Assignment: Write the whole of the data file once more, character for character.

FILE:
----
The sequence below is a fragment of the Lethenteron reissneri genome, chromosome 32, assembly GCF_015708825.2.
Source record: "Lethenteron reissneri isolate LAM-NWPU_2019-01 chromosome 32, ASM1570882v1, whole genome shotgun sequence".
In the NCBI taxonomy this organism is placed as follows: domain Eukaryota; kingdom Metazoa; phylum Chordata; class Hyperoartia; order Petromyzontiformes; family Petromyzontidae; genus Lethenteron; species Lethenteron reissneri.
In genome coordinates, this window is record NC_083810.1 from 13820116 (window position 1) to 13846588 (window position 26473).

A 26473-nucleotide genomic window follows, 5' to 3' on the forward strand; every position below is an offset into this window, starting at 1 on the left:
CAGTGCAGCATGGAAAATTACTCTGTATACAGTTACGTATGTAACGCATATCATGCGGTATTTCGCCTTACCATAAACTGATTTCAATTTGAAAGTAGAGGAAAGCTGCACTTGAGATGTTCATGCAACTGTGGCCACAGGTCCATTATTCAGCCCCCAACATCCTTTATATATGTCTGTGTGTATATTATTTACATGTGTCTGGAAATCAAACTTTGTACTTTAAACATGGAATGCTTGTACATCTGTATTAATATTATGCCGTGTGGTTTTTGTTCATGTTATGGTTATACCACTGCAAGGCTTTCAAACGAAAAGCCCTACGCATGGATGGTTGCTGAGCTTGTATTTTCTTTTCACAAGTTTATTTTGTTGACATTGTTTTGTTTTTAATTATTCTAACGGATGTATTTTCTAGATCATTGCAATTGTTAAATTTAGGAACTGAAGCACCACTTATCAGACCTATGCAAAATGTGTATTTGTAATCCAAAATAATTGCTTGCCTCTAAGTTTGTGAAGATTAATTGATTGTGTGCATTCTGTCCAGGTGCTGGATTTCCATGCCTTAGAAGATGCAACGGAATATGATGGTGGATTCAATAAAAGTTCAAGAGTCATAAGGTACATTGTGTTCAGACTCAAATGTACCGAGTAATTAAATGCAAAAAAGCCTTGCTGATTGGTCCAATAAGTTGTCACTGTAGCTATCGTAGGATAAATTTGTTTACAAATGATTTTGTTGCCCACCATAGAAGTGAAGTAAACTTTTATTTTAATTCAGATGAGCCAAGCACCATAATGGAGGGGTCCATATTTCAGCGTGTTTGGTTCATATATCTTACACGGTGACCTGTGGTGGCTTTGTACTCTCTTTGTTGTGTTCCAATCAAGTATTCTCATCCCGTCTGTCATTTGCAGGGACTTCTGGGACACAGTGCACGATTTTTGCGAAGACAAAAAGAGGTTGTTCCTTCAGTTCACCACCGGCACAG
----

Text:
The sequence below is a fragment of the Lethenteron reissneri genome, chromosome 32, assembly GCF_015708825.2.
Source record: "Lethenteron reissneri isolate LAM-NWPU_2019-01 chromosome 32, ASM1570882v1, whole genome shotgun sequence".
In the NCBI taxonomy this organism is placed as follows: domain Eukaryota; kingdom Metazoa; phylum Chordata; class Hyperoartia; order Petromyzontiformes; family Petromyzontidae; genus Lethenteron; species Lethenteron reissneri.
In genome coordinates, this window is record NC_083810.1 from 13820116 (window position 1) to 13846588 (window position 26473).

A 26473-nucleotide genomic window follows, 5' to 3' on the forward strand; every position below is an offset into this window, starting at 1 on the left:
CAGTGCAGCATGGAAAATTACTCTGTATACAGTTACGTATGTAACGCATATCATGCGGTATTTCGCCTTACCATAAACTGATTTCAATTTGAAAGTAGAGGAAAGCTGCACTTGAGATGTTCATGCAACTGTGGCCACAGGTCCATTATTCAGCCCCCAACATCCTTTATATATGTCTGTGTGTATATTATTTACATGTGTCTGGAAATCAAACTTTGTACTTTAAACATGGAATGCTTGTACATCTGTATTAATATTATGCCGTGTGGTTTTTGTTCATGTTATGGTTATACCACTGCAAGGCTTTCAAACGAAAAGCCCTACGCATGGATGGTTGCTGAGCTTGTATTTTCTTTTCACAAGTTTATTTTGTTGACATTGTTTTGTTTTTAATTATTCTAACGGATGTATTTTCTAGATCATTGCAATTGTTAAATTTAGGAACTGAAGCACCACTTATCAGACCTATGCAAAATGTGTATTTGTAATCCAAAATAATTGCTTGCCTCTAAGTTTGTGAAGATTAATTGATTGTGTGCATTCTGTCCAGGTGCTGGATTTCCATGCCTTAGAAGATGCAACGGAATATGATGGTGGATTCAATAAAAGTTCAAGAGTCATAAGGTACATTGTGTTCAGACTCAAATGTACCGAGTAATTAAATGCAAAAAAGCCTTGCTGATTGGTCCAATAAGTTGTCACTGTAGCTATCGTAGGATAAATTTGTTTACAAATGATTTTGTTGCCCACCATAGAAGTGAAGTAAACTTTTATTTTAATTCAGATGAGCCAAGCACCATAATGGAGGGGTCCATATTTCAGCGTGTTTGGTTCATATATCTTACACGGTGACCTGTGGTGGCTTTGTACTCTCTTTGTTGTGTTCCAATCAAGTATTCTCATCCCGTCTGTCATTTGCAGGGACTTCTGGGACACAGTGCACGATTTTTGCGAAGACAAAAAGAGGTTGTTCCTTCAGTTCACCACCGGCACAG